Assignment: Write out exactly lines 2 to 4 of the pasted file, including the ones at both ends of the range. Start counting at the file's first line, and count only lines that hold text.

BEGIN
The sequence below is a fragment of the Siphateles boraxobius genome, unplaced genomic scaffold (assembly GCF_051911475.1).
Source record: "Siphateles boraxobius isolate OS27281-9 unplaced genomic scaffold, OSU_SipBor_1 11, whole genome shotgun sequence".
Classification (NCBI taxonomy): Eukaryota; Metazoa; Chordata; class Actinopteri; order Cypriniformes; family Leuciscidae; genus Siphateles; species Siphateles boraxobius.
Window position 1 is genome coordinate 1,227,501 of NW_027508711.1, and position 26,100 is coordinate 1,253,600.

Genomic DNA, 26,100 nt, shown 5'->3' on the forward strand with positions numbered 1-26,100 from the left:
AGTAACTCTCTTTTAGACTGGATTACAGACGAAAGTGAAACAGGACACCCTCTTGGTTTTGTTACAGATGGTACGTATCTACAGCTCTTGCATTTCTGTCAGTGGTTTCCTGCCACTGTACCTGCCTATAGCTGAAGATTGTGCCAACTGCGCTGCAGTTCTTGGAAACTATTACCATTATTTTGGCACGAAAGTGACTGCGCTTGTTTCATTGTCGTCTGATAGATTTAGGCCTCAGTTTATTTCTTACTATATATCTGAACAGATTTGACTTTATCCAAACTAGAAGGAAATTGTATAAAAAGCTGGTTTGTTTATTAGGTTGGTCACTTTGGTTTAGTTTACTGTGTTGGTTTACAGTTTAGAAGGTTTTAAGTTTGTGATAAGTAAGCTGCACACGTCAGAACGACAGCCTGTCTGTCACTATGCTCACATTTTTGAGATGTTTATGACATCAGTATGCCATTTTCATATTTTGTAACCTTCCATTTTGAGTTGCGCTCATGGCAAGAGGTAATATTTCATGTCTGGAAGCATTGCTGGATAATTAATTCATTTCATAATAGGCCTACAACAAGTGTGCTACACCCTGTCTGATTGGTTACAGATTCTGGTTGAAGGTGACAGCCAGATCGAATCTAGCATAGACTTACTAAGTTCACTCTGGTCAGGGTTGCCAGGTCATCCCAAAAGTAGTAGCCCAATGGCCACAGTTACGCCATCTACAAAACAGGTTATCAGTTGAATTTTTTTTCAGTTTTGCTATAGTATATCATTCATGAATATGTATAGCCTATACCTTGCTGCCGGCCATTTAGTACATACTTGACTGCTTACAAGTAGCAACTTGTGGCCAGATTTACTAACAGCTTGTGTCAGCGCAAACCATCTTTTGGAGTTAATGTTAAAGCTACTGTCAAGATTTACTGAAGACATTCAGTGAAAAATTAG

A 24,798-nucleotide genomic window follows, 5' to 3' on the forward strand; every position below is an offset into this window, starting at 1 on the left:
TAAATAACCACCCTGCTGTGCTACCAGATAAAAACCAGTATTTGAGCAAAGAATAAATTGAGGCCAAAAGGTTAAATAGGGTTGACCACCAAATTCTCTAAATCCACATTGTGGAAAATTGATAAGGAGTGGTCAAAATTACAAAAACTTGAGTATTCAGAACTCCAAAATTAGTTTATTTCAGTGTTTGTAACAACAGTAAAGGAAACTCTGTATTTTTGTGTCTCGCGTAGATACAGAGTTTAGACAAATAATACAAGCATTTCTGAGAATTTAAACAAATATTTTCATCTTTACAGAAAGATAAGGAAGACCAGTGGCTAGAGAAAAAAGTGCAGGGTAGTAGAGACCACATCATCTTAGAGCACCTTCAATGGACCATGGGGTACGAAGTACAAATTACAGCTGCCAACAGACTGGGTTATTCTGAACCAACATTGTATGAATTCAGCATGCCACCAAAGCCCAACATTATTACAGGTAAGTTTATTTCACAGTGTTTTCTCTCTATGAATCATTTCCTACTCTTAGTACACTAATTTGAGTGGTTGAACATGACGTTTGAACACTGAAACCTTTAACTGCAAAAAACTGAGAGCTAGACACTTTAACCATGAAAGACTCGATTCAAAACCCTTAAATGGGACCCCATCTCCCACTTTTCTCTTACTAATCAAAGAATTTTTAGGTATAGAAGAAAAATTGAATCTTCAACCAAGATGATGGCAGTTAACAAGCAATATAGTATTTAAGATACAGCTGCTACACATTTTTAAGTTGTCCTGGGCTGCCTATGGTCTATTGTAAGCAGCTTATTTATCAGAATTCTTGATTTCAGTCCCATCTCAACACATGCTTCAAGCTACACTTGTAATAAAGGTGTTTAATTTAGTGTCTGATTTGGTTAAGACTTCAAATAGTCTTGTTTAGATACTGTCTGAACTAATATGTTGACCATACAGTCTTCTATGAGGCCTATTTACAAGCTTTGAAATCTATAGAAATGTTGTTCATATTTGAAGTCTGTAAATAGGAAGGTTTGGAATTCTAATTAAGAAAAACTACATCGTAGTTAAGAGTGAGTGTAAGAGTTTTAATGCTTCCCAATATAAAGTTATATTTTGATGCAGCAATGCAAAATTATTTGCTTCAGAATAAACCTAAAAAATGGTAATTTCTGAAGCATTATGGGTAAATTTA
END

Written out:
Source record: "Siphateles boraxobius isolate OS27281-9 unplaced genomic scaffold, OSU_SipBor_1 11, whole genome shotgun sequence".
Classification (NCBI taxonomy): Eukaryota; Metazoa; Chordata; class Actinopteri; order Cypriniformes; family Leuciscidae; genus Siphateles; species Siphateles boraxobius.
Window position 1 is genome coordinate 1,227,501 of NW_027508711.1, and position 26,100 is coordinate 1,253,600.